40

I need to check a condition. i.e:

if (condition)> 0 then
  update table
else do not update
end if

Do I need to store the result into a variable using select into?

e.g:

declare valucount integer
begin
  select count(column) into valuecount from table
end
if valuecount > o then
  update table
else do 
  not update

3 Answers 3

57

You cannot directly use a SQL statement in a PL/SQL expression:

SQL> begin
  2     if (select count(*) from dual) >= 1 then
  3        null;
  4     end if;
  5  end;
  6  /
        if (select count(*) from dual) >= 1 then
            *
ERROR at line 2:
ORA-06550: line 2, column 6:
PLS-00103: Encountered the symbol "SELECT" when expecting one of the following:
...
...

You must use a variable instead:

SQL> set serveroutput on
SQL>
SQL> declare
  2     v_count number;
  3  begin
  4     select count(*) into v_count from dual;
  5
  6     if v_count >= 1 then
  7             dbms_output.put_line('Pass');
  8     end if;
  9  end;
 10  /
Pass

PL/SQL procedure successfully completed.

Of course, you may be able to do the whole thing in SQL:

update my_table
set x = y
where (select count(*) from other_table) >= 1;

It's difficult to prove that something is not possible. Other than the simple test case above, you can look at the syntax diagram for the IF statement; you won't see a SELECT statement in any of the branches.

2
  • how to set a different value to x if "where" condition fails?
    – Satyam
    Commented Aug 22, 2015 at 17:57
  • However, you can run a select as a line of code in an if or else branch when the entire statement is terminated with [end if;]. When the if statement is not properly terminated, the developer interface just states that the select statement will be skipped, a very vague error.
    – MERLIN
    Commented Oct 28, 2019 at 17:18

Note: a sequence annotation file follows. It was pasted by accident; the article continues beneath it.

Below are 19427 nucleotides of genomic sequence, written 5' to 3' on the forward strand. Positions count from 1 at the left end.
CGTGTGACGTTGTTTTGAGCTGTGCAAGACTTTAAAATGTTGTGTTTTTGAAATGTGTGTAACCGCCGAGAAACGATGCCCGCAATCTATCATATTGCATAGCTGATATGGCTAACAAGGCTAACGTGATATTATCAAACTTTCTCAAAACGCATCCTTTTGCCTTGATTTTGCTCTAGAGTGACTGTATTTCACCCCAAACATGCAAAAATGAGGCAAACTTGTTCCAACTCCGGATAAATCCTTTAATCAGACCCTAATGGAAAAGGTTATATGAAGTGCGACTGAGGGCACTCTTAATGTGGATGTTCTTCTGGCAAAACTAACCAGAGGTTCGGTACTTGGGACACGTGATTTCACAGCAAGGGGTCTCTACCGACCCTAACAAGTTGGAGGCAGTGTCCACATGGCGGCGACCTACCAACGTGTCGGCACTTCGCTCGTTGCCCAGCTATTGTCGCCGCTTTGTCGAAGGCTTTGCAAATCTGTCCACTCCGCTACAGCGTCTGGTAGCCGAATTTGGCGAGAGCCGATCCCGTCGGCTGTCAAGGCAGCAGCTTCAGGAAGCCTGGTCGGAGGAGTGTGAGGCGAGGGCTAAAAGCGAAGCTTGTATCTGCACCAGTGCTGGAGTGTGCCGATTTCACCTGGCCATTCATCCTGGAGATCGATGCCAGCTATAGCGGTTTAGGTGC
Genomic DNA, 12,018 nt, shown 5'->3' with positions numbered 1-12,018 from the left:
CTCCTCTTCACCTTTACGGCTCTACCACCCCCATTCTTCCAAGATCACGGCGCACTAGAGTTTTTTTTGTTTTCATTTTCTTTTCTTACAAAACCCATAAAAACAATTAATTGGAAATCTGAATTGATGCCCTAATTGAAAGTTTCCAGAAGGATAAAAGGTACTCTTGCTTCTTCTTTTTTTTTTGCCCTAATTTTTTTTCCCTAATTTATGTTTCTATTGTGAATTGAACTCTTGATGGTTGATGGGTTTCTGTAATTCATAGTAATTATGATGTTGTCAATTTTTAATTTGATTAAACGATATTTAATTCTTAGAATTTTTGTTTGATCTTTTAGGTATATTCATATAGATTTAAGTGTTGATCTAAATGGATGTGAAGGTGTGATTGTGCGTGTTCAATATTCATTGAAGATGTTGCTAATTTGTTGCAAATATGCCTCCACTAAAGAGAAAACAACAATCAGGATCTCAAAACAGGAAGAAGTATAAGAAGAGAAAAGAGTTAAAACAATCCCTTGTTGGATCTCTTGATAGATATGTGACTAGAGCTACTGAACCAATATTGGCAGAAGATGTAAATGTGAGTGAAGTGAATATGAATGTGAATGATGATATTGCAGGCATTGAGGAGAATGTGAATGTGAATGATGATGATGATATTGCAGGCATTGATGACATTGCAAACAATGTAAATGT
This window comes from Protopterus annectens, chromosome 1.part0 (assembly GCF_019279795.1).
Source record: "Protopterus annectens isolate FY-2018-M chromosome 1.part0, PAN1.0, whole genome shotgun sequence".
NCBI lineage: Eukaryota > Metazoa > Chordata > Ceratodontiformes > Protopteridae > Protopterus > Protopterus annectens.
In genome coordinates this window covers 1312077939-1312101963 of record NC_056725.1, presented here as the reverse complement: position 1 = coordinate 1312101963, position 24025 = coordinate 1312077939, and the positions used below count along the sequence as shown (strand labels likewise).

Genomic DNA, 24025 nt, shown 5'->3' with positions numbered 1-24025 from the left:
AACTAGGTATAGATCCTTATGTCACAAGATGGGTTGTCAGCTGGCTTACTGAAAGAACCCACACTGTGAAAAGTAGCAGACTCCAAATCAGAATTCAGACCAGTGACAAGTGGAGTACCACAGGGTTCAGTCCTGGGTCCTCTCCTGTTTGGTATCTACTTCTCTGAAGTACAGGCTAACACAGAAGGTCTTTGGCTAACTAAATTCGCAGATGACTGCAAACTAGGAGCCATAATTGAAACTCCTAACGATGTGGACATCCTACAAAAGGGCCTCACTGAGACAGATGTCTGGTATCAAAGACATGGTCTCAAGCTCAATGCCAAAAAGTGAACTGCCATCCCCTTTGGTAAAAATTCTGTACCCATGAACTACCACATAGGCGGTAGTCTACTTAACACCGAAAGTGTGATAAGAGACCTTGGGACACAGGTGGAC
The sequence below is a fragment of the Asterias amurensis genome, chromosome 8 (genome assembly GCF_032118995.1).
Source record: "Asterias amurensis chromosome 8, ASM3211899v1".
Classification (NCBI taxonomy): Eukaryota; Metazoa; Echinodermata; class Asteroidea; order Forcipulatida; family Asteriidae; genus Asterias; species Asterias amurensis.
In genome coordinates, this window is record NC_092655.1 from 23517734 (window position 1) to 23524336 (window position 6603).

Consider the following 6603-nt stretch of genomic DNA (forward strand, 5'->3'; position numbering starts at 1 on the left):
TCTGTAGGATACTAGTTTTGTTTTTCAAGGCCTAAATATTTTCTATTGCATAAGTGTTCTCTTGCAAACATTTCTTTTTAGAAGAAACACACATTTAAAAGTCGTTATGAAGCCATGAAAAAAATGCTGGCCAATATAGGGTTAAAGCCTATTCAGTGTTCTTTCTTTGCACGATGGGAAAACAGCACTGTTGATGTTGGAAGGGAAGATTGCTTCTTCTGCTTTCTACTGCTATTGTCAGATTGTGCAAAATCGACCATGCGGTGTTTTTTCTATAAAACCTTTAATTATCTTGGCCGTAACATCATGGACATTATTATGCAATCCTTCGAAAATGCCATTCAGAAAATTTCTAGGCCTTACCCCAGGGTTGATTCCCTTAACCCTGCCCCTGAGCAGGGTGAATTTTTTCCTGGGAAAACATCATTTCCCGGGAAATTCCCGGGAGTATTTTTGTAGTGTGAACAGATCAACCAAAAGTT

3

Edit:

The oracle tag was not on the question when this answer was offered, and apparently it doesn't work with oracle, but it does work with at least postgres and mysql

No, just use the value directly:

begin
  if (select count(*) from table) > 0 then
     update table
  end if;
end;

Note there is no need for an "else".

Edited

You can simply do it all within the update statement (ie no if construct):

update table
set ...
where ...
and exists (select 'x' from table where ...)
3
  • you'll need an into clause in case of PL/SQL Commented Apr 18, 2012 at 5:33
  • 1
    @Sathya the "oracle" tag wasn't on the question when I answered it - this syntax works fine for postgres and mysql
    – Bohemian
    Commented Apr 18, 2012 at 11:06
  • 3
    God I love PostgreSQL - all statements are really expressions in the functional programming sense - any statement or proc/func that returns a scalar, row/vector or table/matrix type value can be used where ever such a value would be expected, without arbitrary syntactic restrictions.
    – Roboprog
    Commented Nov 1, 2012 at 23:55
1

not so elegant but you dont need to declare any variable:

for k in (select max(1) from table where 1 = 1) loop
    update x where column = value;
end loop;

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